UPI is a payments system launched by the National Payments Corporation of India that facilitates instant fund transfers between two bank accounts on a mobile platform, without the need for including any details of the beneficiary’s bank.
“We have incorporated AI to automate the process of verification of customers for non-Aadhaar cases—based on driving licences and Permanent Account Number cards, among others,” said Taneja.
Connect for energy efficiency
Vishal Bansal, co-founder and chief operation officer, Zenatix Solutions
Founded in 2013, Zenatix provides a cloud-based energy analytics solution that collects data from several electrical products and breaks it down into actionable insights.
“It is estimated that commercial buildings on average waste around 30% of the electricity they consume and it is a big challenge for companies today to manage their electricity expenses,” said Bansal.
The problem gets bigger when the company is a retail chain with thousands of outlets spread across the country. Such companies spend crores of rupees on electricity every year and for them driving energy efficiency through manual controls is just not an option, he added.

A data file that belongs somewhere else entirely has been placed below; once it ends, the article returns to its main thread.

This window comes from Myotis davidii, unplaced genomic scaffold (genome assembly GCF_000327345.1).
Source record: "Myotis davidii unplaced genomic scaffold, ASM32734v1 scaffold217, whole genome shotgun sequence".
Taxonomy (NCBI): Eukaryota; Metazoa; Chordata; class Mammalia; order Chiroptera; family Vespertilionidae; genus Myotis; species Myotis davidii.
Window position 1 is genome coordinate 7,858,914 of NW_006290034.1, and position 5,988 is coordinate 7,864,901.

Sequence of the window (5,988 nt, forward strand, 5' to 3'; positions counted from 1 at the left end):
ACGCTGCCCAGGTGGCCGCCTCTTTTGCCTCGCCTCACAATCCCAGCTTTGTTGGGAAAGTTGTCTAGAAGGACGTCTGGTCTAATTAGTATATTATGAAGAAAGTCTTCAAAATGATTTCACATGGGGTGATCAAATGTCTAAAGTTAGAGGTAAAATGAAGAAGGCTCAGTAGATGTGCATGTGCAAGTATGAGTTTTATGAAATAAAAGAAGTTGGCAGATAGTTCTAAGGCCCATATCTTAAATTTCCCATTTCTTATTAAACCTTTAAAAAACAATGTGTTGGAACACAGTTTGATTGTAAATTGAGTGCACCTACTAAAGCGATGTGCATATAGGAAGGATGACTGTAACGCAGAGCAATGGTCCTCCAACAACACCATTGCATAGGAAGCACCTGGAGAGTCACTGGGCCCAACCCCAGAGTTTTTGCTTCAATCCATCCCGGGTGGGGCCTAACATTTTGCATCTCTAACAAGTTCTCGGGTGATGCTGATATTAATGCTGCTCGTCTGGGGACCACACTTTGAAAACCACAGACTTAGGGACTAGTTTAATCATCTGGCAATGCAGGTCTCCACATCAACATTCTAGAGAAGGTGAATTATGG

Recognizing the business opportunity to render services to retail chains and bank ATMs, among others, Zenatix has launched a tailor-made product, WattMan, which consists of sensors and control points. These get installed at the targeted outlets and data is sent to the cloud server “every 30 seconds”, according to Bansal.
“We collect 50 million data points every single day. On the cloud server, our proprietary IoT and AI stack analyses the data along with a variety of metadata—for example, what is the current season, what is the occupancy of the space, etc.—and drives an intelligent control system,” he added.
WattMan ensures all electrical assets are being turned on or off always at the right time, enabling Zenatix to “deliver up to 30% electrical savings”, according to Bansal.
He said tracking the health status of all the electrical assets is also done by the solution, which raises an alarm as soon as it can predict that a failure will take place in the near future.